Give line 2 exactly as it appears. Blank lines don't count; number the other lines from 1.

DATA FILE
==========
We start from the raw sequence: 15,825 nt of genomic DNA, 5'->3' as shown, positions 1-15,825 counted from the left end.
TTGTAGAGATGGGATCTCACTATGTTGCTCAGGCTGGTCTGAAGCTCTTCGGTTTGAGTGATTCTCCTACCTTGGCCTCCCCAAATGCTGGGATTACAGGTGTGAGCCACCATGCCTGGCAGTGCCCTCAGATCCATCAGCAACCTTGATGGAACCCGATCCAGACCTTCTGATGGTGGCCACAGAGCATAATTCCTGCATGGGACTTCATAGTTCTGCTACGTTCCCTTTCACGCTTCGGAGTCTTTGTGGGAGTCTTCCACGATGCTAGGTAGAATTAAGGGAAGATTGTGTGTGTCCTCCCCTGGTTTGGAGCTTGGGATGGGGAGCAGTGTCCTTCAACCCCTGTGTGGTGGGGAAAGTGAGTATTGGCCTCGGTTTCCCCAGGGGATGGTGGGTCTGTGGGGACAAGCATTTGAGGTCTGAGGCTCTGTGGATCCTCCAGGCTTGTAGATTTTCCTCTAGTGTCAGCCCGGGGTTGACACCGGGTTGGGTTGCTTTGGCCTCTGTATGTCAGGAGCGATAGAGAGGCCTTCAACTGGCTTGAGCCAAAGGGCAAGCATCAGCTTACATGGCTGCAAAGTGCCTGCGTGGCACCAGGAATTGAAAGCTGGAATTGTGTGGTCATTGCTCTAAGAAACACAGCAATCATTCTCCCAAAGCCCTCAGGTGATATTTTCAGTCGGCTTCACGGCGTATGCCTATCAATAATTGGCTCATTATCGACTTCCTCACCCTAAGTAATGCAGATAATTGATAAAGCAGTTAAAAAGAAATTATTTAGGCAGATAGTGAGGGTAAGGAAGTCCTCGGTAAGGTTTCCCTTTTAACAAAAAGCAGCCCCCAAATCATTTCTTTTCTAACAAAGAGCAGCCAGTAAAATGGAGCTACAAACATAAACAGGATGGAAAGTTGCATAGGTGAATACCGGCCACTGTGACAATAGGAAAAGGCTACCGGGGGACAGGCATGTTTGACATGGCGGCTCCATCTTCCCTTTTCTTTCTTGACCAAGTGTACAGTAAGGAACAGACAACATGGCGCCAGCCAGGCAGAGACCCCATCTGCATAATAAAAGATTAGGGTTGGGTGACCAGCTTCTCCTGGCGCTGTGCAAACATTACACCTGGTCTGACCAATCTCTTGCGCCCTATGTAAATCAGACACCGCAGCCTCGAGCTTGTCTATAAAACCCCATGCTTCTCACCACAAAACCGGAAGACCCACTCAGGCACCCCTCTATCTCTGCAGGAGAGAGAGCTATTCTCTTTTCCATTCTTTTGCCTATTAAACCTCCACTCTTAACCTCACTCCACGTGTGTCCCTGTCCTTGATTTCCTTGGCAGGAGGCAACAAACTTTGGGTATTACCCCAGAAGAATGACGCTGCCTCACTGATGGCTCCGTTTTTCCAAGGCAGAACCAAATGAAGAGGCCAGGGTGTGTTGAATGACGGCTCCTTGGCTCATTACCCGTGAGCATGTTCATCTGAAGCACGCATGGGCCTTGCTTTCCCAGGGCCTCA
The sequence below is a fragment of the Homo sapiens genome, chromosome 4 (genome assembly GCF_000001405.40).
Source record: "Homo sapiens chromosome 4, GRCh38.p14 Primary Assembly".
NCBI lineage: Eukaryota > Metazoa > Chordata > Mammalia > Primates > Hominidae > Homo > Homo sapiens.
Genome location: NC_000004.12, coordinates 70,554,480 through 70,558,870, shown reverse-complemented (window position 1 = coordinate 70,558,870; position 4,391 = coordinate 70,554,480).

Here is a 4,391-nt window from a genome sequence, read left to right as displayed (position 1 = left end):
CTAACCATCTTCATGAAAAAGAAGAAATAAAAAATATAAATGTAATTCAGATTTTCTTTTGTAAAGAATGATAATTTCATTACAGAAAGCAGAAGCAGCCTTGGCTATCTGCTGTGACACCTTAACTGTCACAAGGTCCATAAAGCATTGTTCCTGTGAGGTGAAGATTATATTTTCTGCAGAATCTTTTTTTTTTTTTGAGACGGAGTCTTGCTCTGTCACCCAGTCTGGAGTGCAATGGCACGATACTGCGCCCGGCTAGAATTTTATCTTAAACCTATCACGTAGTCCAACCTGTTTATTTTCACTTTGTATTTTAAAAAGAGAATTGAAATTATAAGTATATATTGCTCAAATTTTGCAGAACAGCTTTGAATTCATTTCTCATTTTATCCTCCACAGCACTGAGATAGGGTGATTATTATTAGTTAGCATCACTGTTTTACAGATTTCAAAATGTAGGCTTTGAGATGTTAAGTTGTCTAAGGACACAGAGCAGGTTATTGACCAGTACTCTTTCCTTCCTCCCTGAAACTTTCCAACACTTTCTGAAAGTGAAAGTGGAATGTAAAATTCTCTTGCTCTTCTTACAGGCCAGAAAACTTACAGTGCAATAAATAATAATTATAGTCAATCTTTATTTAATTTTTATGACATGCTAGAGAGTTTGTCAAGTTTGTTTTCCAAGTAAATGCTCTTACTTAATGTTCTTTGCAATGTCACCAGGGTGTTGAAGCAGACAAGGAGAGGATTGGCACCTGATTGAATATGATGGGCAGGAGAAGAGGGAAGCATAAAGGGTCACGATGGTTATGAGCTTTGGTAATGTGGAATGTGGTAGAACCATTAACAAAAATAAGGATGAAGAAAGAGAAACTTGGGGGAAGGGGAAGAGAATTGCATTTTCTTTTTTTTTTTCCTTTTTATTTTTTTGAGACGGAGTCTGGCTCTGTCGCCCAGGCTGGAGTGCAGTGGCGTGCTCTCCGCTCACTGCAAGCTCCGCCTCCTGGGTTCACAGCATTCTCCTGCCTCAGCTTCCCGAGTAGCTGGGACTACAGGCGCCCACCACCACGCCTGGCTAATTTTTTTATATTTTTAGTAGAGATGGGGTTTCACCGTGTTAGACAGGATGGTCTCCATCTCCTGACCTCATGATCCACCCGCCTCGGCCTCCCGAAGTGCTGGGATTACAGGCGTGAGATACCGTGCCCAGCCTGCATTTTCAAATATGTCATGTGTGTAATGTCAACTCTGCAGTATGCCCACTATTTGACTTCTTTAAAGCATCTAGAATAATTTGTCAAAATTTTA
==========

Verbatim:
TTGTAGAGATGGGATCTCACTATGTTGCTCAGGCTGGTCTGAAGCTCTTCGGTTTGAGTGATTCTCCTACCTTGGCCTCCCCAAATGCTGGGATTACAGGTGTGAGCCACCATGCCTGGCAGTGCCCTCAGATCCATCAGCAACCTTGATGGAACCCGATCCAGACCTTCTGATGGTGGCCACAGAGCATAATTCCTGCATGGGACTTCATAGTTCTGCTACGTTCCCTTTCACGCTTCGGAGTCTTTGTGGGAGTCTTCCACGATGCTAGGTAGAATTAAGGGAAGATTGTGTGTGTCCTCCCCTGGTTTGGAGCTTGGGATGGGGAGCAGTGTCCTTCAACCCCTGTGTGGTGGGGAAAGTGAGTATTGGCCTCGGTTTCCCCAGGGGATGGTGGGTCTGTGGGGACAAGCATTTGAGGTCTGAGGCTCTGTGGATCCTCCAGGCTTGTAGATTTTCCTCTAGTGTCAGCCCGGGGTTGACACCGGGTTGGGTTGCTTTGGCCTCTGTATGTCAGGAGCGATAGAGAGGCCTTCAACTGGCTTGAGCCAAAGGGCAAGCATCAGCTTACATGGCTGCAAAGTGCCTGCGTGGCACCAGGAATTGAAAGCTGGAATTGTGTGGTCATTGCTCTAAGAAACACAGCAATCATTCTCCCAAAGCCCTCAGGTGATATTTTCAGTCGGCTTCACGGCGTATGCCTATCAATAATTGGCTCATTATCGACTTCCTCACCCTAAGTAATGCAGATAATTGATAAAGCAGTTAAAAAGAAATTATTTAGGCAGATAGTGAGGGTAAGGAAGTCCTCGGTAAGGTTTCCCTTTTAACAAAAAGCAGCCCCCAAATCATTTCTTTTCTAACAAAGAGCAGCCAGTAAAATGGAGCTACAAACATAAACAGGATGGAAAGTTGCATAGGTGAATACCGGCCACTGTGACAATAGGAAAAGGCTACCGGGGGACAGGCATGTTTGACATGGCGGCTCCATCTTCCCTTTTCTTTCTTGACCAAGTGTACAGTAAGGAACAGACAACATGGCGCCAGCCAGGCAGAGACCCCATCTGCATAATAAAAGATTAGGGTTGGGTGACCAGCTTCTCCTGGCGCTGTGCAAACATTACACCTGGTCTGACCAATCTCTTGCGCCCTATGTAAATCAGACACCGCAGCCTCGAGCTTGTCTATAAAACCCCATGCTTCTCACCACAAAACCGGAAGACCCACTCAGGCACCCCTCTATCTCTGCAGGAGAGAGAGCTATTCTCTTTTCCATTCTTTTGCCTATTAAACCTCCACTCTTAACCTCACTCCACGTGTGTCCCTGTCCTTGATTTCCTTGGCAGGAGGCAACAAACTTTGGGTATTACCCCAGAAGAATGACGCTGCCTCACTGATGGCTCCGTTTTTCCAAGGCAGAACCAAATGAAGAGGCCAGGGTGTGTTGAATGACGGCTCCTTGGCTCATTACCCGTGAGCATGTTCATCTGAAGCACGCATGGGCCTTGCTTTCCCAGGGCCTCA